The Country Boys have stayed true to their roots, performing the traditional bluegrass and gospel songs that still appeal to their loyal fan base, according to band member Johnny Joyce.
The group will headline the Patrick County Music Association’s Aug. 19 event at Rotary Field in Stuart.
Denny Alley, PCMA organizer, said The Country Boys are “the longest running group in Patrick County. I’ve never known of a bluegrass band, or any kind of band, to last that long.”
Joyce is nearing 43 years as a band member, after starting with the Snowy Mountain Boys in 1968. He said his brother – and fellow band member – died in an auto accident in 1971. Joyce then performed briefly with the Blue Ridge Cut Ups before joining the County Boys in 1974.
But the group formed before then, Joyce said, and explained that Donald Clifton, of the Red Brush area of Surry County, N.C., started the group.
“We’ve had several fiddle and mandolin players; not too many banjo players, but a few,” Joyce said, and noted that Sammy Shelor once played with the group.
He said he was not surprised that Shelor went on to win numerous awards, including the IBMA Award for Banjo Performer of the Year five times.
“He had a talent that was overflowing. An exceptional talent,” Joyce said of Shelor.
Also during the years, some band members have transitioned to other instruments, Joyce said.
For instance, Clifton generally played guitar, but after a family member left the band, Joyce said Clifton played the bass.
“He played the bass for a number of years, but he never was really crazy about it,” Joyce said of Clifton. As time went on, Joyce said Clifton drifted away from playing the bass.
Joyce’s nephew, Doug Joyce, now plays the instrument, and Clifton is back to playing guitar, along with Joyce.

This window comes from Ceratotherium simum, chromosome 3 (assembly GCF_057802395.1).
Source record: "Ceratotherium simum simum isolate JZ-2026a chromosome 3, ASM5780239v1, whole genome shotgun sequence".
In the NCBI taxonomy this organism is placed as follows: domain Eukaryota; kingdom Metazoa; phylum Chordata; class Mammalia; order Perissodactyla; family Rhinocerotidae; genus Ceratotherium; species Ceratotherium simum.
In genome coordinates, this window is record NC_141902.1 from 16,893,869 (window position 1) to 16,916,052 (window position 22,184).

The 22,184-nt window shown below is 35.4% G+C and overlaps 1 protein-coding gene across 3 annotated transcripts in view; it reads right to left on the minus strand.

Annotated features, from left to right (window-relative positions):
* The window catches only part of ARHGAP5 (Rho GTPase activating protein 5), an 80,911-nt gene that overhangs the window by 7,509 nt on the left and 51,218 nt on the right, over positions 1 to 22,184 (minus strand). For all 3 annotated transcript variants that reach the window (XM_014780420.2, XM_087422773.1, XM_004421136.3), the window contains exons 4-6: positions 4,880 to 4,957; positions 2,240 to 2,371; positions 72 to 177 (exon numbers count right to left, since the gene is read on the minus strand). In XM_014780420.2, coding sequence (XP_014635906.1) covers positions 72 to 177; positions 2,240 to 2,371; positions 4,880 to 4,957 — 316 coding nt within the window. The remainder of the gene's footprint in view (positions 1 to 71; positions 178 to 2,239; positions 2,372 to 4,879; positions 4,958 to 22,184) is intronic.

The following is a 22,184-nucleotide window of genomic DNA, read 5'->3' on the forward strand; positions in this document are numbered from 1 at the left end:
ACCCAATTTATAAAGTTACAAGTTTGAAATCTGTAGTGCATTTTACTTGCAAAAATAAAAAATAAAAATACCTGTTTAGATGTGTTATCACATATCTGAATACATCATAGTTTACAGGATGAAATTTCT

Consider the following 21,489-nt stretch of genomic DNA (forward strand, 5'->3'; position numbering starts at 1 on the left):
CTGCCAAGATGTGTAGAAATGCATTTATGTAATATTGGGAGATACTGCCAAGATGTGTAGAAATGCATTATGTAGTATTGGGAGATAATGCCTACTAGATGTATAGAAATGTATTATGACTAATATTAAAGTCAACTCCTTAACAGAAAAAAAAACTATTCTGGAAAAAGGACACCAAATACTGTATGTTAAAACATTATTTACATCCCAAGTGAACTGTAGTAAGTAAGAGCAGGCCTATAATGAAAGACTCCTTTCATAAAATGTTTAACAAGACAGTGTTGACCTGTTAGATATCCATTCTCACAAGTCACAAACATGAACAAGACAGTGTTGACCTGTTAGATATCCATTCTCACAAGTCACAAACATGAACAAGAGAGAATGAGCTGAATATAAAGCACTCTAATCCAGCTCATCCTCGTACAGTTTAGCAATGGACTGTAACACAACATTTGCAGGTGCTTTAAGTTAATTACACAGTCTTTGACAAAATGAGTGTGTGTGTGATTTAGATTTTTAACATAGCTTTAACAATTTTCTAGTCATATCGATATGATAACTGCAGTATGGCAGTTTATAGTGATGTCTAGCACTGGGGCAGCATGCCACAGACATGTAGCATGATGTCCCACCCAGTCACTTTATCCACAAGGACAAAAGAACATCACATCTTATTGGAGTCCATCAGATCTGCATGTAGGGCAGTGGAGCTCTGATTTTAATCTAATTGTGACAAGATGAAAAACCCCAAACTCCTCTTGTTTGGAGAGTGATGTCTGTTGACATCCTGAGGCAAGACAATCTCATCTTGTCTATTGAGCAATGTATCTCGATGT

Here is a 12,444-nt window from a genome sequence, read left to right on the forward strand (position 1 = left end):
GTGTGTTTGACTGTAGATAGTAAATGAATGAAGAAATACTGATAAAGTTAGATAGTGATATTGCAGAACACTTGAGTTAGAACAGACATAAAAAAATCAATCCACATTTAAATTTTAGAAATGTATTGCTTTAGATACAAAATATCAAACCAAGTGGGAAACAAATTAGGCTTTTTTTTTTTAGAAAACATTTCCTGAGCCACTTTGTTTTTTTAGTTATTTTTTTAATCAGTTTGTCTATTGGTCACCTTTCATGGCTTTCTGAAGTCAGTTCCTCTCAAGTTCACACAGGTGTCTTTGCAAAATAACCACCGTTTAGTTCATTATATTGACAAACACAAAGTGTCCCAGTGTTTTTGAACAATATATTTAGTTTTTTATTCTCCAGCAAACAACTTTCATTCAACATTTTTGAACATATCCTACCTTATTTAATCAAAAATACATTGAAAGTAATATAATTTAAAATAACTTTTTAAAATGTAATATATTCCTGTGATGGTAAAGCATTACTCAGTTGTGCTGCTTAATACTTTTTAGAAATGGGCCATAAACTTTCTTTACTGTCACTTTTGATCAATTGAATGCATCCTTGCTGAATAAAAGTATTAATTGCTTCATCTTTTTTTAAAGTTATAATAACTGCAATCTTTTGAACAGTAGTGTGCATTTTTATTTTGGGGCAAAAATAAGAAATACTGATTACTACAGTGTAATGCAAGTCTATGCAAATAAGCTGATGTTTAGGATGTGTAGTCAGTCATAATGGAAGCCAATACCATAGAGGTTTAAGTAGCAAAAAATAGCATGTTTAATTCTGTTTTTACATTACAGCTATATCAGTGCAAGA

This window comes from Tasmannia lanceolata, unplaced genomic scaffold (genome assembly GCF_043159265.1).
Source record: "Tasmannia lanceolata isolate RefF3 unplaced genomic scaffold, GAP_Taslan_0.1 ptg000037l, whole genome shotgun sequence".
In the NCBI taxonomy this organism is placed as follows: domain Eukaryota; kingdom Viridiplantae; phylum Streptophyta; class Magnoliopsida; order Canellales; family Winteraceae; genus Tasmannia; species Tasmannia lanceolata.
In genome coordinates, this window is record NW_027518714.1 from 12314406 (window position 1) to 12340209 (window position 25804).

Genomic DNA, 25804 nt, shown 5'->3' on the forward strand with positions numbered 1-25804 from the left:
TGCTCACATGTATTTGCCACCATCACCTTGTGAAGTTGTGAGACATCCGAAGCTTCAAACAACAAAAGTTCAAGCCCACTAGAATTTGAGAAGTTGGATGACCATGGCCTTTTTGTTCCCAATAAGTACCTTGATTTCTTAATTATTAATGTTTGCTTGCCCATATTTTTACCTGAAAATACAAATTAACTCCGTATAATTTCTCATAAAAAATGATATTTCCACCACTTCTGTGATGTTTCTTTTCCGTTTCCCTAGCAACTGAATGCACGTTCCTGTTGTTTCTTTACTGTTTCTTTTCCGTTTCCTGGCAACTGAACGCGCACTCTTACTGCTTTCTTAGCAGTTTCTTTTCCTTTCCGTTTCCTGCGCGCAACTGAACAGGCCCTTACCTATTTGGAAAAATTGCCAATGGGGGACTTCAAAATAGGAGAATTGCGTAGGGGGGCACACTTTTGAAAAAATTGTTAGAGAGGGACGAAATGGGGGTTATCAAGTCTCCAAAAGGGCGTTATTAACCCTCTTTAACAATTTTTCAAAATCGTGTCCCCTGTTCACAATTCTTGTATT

Other members include Tim Bowman on banjo, Billy Hawks on fiddle, and Marsha Todd on mandolin, Joyce said, and added Todd performs with the group when her travel schedule allows. She also is a member of the Slate Mountain Ramblers.
Regardless of the changes in members, the music remains the same, Joyce said, and added that is because he and Clifton “always see eye-to-eye on the kind of music we want to play. Where a lot of bands progress and go to other kinds, we just kind of stayed the same. We just stayed with the traditional bluegrass style.”
Their fan base is loyal, Joyce said.
“We are blessed with support” from their listeners, he said. “It’s a lot easier to quit if it wasn’t for your supporters, and our families have been very supportive too. I guess we probably run them crazy” with the hectic travel schedule, Joyce said, chuckling.
The last 15 to 20 years, Joyce said the group averaged playing four times per month.
“That’s not to say it’s four times every month,” he said, and added that was an average, because sometimes the group may play multiple engagements on a Saturday, for example.
“We mostly play in a four or five county area in the region,” Joyce said of areas adjacent to Patrick and Surry counties. “Once in a while, we may get out of the region, but we mainly play here … around home.”